Your HRIS application can play a role in this shift. Most HRIS products have the flexibility to serve more than only data and administrative functions. For example, using color and visual interactivity, the system can appeal to the psychological interest in gaming. It also reaches distance workers, mobile platforms, and multi-site workers, tying them to a core experience. And, it can address individuals and report their specific records, thereby, personalizing their administrative user experience.

Installed as an administrative tool, HRIS can do even more.  Depending on your HRIS package, you can use it to inform, train, and interact with users. It can support HR’s drive to engage end-users and provide a vital piece of the solution to management/employee engagement needs.

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Is Gamification Just Another Technology Fad?

by CompareHRIS on May 20, 2016

gamificationGamification has been gaining traction as a motivational tool for several years now. Implementing game mechanics at work holds appeal not just for its motivational potential, but also because its basic concepts can be adapted to a wide variety of settings, from training classrooms to call centers.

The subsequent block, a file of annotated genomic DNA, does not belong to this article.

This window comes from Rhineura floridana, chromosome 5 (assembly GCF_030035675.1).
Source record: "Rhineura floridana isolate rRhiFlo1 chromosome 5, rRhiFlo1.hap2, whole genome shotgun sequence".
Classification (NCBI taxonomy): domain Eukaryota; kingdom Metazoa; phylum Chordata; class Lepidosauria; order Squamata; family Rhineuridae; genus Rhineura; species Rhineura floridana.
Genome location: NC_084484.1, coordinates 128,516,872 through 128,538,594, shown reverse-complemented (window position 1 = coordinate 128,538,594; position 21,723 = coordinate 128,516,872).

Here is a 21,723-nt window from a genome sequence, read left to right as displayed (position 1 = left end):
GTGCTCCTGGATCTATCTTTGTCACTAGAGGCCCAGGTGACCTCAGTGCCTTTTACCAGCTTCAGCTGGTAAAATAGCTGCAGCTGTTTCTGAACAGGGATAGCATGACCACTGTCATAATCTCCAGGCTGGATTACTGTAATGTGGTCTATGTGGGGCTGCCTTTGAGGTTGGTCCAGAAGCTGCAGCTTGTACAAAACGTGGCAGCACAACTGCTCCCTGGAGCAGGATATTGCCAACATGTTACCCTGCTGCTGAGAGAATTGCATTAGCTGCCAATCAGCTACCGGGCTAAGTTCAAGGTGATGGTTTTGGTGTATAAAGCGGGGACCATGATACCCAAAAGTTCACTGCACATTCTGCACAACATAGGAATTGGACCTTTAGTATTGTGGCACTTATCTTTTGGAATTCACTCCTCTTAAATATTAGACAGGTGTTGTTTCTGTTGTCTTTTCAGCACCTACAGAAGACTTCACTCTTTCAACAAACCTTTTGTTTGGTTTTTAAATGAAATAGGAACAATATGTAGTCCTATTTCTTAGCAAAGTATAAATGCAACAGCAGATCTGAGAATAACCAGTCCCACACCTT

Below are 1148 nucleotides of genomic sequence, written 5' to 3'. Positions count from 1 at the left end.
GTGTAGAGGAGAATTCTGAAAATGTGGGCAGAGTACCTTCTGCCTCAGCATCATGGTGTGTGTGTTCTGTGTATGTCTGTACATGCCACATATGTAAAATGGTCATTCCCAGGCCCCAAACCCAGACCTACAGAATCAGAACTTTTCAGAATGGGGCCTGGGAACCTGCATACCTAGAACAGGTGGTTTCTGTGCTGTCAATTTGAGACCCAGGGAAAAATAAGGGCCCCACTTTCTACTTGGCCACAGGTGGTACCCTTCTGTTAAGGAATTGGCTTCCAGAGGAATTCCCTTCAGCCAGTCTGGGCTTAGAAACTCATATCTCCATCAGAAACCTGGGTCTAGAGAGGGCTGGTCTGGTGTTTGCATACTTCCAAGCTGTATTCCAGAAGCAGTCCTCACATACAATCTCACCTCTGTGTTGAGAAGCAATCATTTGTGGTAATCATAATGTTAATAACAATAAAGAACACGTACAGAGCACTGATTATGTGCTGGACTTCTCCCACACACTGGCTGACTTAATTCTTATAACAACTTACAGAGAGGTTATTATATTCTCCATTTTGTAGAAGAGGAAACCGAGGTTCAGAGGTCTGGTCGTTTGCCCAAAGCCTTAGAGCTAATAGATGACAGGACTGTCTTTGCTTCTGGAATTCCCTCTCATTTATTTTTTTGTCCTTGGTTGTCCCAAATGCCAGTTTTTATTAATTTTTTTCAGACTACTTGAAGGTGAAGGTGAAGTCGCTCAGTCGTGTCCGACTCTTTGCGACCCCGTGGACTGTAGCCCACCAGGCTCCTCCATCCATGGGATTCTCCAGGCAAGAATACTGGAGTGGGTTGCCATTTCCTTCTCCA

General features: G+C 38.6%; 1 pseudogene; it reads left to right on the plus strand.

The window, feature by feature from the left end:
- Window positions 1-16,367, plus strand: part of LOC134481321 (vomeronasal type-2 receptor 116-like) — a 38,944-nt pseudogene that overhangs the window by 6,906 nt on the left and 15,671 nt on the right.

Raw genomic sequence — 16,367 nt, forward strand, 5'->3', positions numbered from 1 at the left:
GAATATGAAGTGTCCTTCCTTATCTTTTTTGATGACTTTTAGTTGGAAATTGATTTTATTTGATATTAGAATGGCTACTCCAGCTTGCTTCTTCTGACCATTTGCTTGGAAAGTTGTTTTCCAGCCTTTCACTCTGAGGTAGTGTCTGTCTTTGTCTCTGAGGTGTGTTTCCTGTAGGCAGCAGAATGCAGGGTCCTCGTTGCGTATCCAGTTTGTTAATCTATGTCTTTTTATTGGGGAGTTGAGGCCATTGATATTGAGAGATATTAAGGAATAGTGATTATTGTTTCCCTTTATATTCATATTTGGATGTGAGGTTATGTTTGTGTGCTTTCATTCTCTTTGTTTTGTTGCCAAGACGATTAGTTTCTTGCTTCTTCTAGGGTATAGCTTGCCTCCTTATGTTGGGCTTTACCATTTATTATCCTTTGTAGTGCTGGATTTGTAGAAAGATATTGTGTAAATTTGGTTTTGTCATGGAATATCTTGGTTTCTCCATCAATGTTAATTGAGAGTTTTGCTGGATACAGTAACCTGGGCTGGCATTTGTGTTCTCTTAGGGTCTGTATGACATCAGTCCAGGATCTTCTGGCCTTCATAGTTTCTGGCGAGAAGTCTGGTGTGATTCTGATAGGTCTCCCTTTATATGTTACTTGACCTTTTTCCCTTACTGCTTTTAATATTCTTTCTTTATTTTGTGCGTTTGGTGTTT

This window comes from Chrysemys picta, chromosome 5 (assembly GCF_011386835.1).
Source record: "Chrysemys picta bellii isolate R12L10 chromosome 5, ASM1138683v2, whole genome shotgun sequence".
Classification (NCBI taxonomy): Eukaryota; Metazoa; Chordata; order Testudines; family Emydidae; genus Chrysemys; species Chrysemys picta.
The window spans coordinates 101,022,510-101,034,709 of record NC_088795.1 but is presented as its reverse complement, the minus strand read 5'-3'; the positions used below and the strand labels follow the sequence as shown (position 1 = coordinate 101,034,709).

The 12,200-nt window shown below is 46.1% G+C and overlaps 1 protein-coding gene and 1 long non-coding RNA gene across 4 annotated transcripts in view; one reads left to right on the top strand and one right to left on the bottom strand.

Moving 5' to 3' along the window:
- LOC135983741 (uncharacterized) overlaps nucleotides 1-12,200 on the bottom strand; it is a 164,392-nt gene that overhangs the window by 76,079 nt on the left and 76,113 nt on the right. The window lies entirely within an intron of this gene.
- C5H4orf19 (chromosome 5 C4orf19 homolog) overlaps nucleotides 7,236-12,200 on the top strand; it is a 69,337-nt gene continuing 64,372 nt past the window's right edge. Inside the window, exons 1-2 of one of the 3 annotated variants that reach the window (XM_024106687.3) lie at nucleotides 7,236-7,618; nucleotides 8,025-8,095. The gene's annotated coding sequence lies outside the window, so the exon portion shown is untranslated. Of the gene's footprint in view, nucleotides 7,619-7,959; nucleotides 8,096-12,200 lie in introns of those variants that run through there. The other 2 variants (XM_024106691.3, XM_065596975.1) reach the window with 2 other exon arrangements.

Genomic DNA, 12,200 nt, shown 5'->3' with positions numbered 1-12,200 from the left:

Along with the surge in popularity, however, comes a natural skepticism on the part of many HR managers. Is gamification really all its cracked up to be? Maybe you’ve tried it and seen few results. Is it just another fad?

Does Gamification Work?

At its core, gamification is a study in human psychology. What makes people act the way they do and how can we promote more of the behavior we want (behavior that will benefit the business)? Platforms and programs that understand motivational strategy and can apply those ideas to individual use cases tend to see better results than those that try to create a one-program-fits-all approach.

For some, gamification seems like a lot of hype—just a fad that will fade away as quickly as it arrived on the scene. Some even argue that gamification makes people less serious about their work than they would be without it. But John Turner, founder of Design Thinking Consulting Group and creator of a gamification platform called Catalyst, disagrees.

“Gamification isn’t really anything new. It’s just in a new form now, with different platforms,” said Turner. “Games and game mechanics have a universal appeal. We are social creatures. There are social functions within the platform, and this is a way for [people] not only to care about their jobs and their performance a little bit more, but also to interact and engage with their coworkers in a more fun environment than they are usually accustomed to.”